Calgary has instituted one of the most aggressive programs in North America to encourage the conversion of office space to residential buildings.

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A Canadian city could prove to be a lodestar for cities struggling to fill their half-empty downtown districts.

Calgary, in the Western Canadian province of Alberta, has instituted one of the most aggressive programs in North America to encourage the conversion of office space to residential buildings, and leaders of American cities are taking note, according to a report in The Wall Street Journal. 

Calgary had a head start on the issue, when oil prices plunged between 2014 and 2016 and vacancy rates soared in the city, which is dominated by the oil industry. In 2021, the city approved a residential conversion program that utilized a subsidy of 75 Canadian dollars — equivalent to $55 per square foot — with no strings attached, such as stipulations that some of the developed housing be affordable, as some American cities have done.

The city has seen some progress, but it is slow to come, according to the report. In April, the first full conversion opened its doors: a 10-floor building with 112 apartments for rent known as The Cornerstone, that had a past life as an office building. Eleven more conversion projects with over 2,100 units are still in the works, the Journal reported.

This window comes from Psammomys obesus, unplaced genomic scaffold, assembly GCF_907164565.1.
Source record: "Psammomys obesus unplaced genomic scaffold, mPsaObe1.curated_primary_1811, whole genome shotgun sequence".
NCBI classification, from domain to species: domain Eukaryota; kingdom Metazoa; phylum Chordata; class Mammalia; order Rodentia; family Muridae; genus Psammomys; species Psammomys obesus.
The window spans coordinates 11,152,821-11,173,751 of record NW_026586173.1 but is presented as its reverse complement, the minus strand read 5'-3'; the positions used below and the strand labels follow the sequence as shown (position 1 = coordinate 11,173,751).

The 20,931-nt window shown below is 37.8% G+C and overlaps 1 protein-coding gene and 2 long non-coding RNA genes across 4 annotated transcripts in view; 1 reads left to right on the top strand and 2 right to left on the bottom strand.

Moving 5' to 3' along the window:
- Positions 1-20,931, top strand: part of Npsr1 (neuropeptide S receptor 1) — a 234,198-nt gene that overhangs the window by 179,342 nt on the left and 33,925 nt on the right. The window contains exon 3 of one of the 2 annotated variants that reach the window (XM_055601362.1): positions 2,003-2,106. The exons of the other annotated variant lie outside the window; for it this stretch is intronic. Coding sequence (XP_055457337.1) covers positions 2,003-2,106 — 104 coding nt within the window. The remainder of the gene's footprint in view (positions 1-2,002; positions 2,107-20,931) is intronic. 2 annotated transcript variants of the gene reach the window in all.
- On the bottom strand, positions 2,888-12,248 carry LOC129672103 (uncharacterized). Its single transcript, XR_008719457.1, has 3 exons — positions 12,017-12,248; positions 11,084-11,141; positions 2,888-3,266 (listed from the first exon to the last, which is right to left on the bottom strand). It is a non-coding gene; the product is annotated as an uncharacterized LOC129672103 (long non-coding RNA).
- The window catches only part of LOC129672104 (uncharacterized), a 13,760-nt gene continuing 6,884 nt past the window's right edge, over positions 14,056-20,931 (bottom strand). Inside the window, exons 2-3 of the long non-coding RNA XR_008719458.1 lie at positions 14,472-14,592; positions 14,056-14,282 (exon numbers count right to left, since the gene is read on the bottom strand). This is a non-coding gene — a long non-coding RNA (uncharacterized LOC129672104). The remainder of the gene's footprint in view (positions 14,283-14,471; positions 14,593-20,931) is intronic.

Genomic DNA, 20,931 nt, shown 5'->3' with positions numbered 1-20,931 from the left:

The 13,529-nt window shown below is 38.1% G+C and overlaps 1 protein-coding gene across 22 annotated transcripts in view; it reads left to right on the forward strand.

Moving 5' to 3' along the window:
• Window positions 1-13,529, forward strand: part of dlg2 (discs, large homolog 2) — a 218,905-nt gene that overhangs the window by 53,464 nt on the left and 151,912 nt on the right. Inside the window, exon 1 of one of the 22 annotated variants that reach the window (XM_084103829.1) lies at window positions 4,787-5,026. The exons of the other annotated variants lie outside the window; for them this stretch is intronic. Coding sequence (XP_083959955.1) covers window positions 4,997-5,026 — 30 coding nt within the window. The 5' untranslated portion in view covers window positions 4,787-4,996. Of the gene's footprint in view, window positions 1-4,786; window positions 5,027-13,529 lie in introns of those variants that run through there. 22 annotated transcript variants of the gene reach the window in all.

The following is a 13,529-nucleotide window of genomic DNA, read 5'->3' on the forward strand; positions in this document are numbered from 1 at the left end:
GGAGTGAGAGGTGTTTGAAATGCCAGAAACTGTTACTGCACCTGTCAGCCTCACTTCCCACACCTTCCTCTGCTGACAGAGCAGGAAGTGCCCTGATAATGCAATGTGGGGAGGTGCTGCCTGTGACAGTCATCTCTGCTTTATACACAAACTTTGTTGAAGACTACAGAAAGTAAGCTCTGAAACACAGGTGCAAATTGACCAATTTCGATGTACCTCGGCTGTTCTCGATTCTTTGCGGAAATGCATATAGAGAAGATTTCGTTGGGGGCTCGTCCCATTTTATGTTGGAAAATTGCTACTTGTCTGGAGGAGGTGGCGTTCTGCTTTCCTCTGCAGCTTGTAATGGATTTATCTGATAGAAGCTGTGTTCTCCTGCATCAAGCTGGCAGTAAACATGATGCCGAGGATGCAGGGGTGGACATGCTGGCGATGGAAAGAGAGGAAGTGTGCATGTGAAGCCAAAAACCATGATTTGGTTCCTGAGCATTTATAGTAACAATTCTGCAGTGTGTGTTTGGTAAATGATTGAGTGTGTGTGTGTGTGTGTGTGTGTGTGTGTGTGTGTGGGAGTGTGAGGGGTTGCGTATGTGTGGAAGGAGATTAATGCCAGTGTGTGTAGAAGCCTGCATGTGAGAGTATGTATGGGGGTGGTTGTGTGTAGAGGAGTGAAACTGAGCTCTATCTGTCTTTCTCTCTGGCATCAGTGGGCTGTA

Maxim Olshevsky, developer of The Cornerstone, told the Journal he paid about $55 Canadian dollars per square foot for the property, which he estimated was worth about $300 Canadian dollars per square foot prior to the oil bust. The low cost of the property paired with the subsidy made the project’s risk minimal, he said.

But even with Calgary’s hefty subsidy, the economics of these conversions are only workable because developers were able to purchase buildings for roughly what the land underneath them is worth, according to the report. Additionally, cities with more constrained budgets than Calgary may struggle to offer an equally generous subsidy.

In the meantime, higher construction costs and borrowing rates are stalling many of the in-progress conversion projects in Calgary, even with the subsidy. Developers must also come to the table with deep pockets because the subsidy isn’t paid out until the project is finished.

“Three years ago, C$75 a square foot was exactly the right amount to bridge the gap,” Greg Kwong, the head of CBRE Group’s Calgary region told the Journal. “With the advent of higher construction costs, that C$75 really isn’t enough.”

Despite the steep rise in costs, the local government isn’t planning on increasing the subsidy.

“We don’t have enough evidence to [increase the subsidy] at this point,” Thom Mahler, director of Calgary’s downtown strategy, told the Journal. “If the developers were to present a case, we would consider it.”

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